The Oops Factor
07/01/2012 - 00:01
Douglas Bloomfield

Gazans enthusiastically celebrated Mohamed Morsi’s election as president of Egypt Sunday with large demonstrations, the distribution of candy and the usual celebratory gunfire.  I don’t know why shooting in the air is so popular nor why the shooters think the law of gravity has been repealed just for them.  Media reports say at least one Gazan was killed and six others wounded by bullets from guns of people who didn’t know that what goes up must come down.

It's a common practice in many countries, including the United States, but particularly in the Arab world.  The fatality rate is higher than for most gunshot wounds because the falling bullet usually results in head wounds.  Sometimes instead of hitting people the bullets fall on homes causing roof damage and even fires.

More than 20 Iraqis were reportedly killed by celebratory gunfire in 2003 following news of the deaths of Saddam Hussein's sons Uday and Qusay

Then there are what have been euphemistically called “work accidents.”  These are those incidents where Palestinian terrorists blow themselves up while assembling or transporting bombs intended to kill Jews and then blame Israel either for detonating it through wizardry or just on general principles. This is followed by the bombers’ sponsors vowing they will revenge the clumsy deaths on the hated Zionist enemy.

In one incident a Gaza “engineer” was on the patio at his home building a device for killing Israelis when it went off accidentally and killed him and his two daughters playing nearby.  Hamas immediately swore retribution against those it had intended to kill in the first place.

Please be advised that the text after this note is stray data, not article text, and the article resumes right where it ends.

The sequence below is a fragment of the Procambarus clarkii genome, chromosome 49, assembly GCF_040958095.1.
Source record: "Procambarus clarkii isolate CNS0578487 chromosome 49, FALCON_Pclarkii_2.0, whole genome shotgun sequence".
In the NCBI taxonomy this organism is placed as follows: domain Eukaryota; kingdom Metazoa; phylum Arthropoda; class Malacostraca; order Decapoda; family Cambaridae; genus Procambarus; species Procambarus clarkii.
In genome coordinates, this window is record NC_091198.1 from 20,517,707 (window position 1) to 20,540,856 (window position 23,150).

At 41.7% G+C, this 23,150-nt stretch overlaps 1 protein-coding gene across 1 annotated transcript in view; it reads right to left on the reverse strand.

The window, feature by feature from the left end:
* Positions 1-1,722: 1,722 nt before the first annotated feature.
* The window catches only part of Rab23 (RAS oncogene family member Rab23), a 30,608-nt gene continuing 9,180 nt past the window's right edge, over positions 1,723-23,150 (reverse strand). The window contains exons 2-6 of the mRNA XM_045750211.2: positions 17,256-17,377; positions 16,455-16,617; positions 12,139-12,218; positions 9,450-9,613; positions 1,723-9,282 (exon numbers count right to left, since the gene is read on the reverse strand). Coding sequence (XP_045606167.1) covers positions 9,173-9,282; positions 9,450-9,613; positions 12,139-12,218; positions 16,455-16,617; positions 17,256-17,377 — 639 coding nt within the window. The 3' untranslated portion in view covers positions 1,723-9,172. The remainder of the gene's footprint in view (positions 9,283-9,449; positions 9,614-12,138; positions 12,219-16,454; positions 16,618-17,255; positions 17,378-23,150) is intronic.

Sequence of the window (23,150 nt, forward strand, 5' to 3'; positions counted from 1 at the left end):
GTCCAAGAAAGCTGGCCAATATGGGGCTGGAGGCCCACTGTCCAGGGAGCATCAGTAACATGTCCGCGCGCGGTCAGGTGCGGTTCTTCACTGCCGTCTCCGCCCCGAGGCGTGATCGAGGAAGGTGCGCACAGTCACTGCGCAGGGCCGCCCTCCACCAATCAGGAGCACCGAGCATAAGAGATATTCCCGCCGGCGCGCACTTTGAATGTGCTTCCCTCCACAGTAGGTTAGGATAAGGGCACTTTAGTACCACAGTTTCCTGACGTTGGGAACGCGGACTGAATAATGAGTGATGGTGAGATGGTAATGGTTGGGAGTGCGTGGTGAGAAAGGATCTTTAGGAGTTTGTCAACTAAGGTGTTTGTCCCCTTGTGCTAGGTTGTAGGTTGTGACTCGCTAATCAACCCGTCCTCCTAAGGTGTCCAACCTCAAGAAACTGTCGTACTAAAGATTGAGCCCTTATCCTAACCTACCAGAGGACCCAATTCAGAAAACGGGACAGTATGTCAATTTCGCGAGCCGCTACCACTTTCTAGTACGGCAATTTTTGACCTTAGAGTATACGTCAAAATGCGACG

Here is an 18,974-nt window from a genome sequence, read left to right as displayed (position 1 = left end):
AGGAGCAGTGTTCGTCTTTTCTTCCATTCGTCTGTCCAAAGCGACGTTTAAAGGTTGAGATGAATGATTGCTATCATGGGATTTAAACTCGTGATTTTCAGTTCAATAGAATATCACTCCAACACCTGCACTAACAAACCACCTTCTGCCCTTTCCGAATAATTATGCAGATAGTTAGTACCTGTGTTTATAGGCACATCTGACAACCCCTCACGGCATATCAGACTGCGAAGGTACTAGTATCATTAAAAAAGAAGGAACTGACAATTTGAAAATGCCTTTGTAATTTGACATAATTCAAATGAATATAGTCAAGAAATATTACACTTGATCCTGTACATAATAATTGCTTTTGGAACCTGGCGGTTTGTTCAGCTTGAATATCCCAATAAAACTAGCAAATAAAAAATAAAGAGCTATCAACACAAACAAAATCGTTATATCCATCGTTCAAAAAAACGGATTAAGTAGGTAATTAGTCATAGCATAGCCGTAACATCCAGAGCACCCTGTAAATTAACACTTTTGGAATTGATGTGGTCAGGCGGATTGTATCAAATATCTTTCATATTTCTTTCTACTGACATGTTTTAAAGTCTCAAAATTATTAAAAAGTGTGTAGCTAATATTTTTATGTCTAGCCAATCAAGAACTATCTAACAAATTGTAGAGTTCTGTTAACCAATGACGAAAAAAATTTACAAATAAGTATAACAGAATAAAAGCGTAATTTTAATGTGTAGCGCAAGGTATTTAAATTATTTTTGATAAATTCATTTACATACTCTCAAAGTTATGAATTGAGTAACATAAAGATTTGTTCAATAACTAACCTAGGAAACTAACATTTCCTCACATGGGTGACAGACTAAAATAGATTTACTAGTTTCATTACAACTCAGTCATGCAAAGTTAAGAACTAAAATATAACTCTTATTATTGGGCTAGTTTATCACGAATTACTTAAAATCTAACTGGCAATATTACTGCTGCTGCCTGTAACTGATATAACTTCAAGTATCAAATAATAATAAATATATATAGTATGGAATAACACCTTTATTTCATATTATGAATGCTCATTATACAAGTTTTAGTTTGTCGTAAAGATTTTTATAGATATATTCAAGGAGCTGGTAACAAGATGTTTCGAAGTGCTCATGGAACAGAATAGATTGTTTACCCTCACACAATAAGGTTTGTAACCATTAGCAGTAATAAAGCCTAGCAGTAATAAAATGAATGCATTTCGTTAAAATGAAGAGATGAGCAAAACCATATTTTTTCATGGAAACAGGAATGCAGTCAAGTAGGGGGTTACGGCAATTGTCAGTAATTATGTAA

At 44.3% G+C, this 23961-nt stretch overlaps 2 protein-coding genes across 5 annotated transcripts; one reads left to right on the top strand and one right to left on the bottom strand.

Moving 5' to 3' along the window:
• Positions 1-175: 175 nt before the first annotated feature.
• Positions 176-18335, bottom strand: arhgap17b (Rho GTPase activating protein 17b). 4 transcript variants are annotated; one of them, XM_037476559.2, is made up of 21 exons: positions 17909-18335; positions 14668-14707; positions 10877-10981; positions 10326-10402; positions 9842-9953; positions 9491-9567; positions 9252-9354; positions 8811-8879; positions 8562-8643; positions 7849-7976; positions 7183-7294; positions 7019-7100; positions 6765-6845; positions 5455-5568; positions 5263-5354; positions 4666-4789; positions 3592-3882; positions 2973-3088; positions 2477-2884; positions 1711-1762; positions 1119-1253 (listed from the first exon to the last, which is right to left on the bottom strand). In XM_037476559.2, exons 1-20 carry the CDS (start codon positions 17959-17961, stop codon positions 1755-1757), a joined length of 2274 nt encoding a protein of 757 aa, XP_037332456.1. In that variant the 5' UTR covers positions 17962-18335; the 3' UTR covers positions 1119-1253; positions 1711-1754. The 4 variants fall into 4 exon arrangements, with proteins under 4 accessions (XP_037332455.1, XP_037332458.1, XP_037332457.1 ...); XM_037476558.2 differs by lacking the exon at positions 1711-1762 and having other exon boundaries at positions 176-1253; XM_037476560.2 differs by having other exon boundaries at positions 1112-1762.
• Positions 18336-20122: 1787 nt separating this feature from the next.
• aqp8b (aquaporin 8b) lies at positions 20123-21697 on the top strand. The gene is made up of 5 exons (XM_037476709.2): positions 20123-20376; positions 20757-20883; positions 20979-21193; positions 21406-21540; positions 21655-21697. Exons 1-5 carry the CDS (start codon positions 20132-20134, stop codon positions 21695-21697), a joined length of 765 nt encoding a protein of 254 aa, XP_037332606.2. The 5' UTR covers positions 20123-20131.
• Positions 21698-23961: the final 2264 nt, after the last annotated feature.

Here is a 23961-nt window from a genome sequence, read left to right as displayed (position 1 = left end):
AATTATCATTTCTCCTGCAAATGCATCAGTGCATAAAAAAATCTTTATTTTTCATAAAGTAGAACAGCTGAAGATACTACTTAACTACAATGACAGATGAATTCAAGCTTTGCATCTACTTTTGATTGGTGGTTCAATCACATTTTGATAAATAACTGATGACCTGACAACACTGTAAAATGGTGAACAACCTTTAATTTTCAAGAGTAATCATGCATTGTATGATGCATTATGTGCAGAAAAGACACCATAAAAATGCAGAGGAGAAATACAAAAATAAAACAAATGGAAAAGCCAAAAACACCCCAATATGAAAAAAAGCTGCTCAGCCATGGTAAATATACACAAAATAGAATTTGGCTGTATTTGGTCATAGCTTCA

One year Israel switched away from Daylight Saving Time earlier than other countries in order to accommodate religious interests, but apparently Palestinian terrorists didn’t get the memo or simply refused to accept “Zionist time.” 

At precisely 5:30 on a Sunday afternoon, two coordinated car bombs exploded in different Israeli cities, killing three terrorists who were transporting the bombs, according to darwinawards.com.  The bombs had been built in Palestinian areas and set to detonate on Daylight time but the men making the deliver had already their changed watches back to Standard time.

Al Qaeda has been looking for new ways to smuggle bombs past metal detectors and other detection methods. Ibrahim al-Asiri, the master bomb-maker of Al Qaeda in the Arabian Peninsula has been designing body bombs, including the ill-fated underwear bomb intended to destroy a Northwest flight to Detroit on Christmas 2009. His most brilliant idea was to insert a bomb in his brother’s rectal cavity and send him on a suicide mission to kill Saudi Arabia’s intelligence director. The device went off prematurely and the only casualty was Arsi’s 23-year-old brother, ABC News reported.

When four terrorists from the Al-Aqsa Martyrs’ Brigades were killed recently in northern Gaza when a bomb they were planning exploded, Palestinian security officials immediately blamed their deaths on shells fired by an Israeli tank.  Most western media initially ignored the (accurate) Israeli denials and bought the (false) Palestinian version. Over the next several days Palestinians admitted, and some in the media even reported, that the four had died in what one reporter called a “work accident.”

But by that time, as so often happens in these cases, most media had widely distributed the original story that quoted Palestinians blaming Israel or, at best, said there were conflicting claims; but as so often occurs, the accurate or corrected version gets much less, if any, coverage and with none of the prominence of the original story. What’s missing is more careful reporting in the first place and some institutional memory about the credibility of past claims by terrorist groups. It’s too easy to rush on to the air or into print with the breaking story without checking for accuracy and considering the reliability of the sources.

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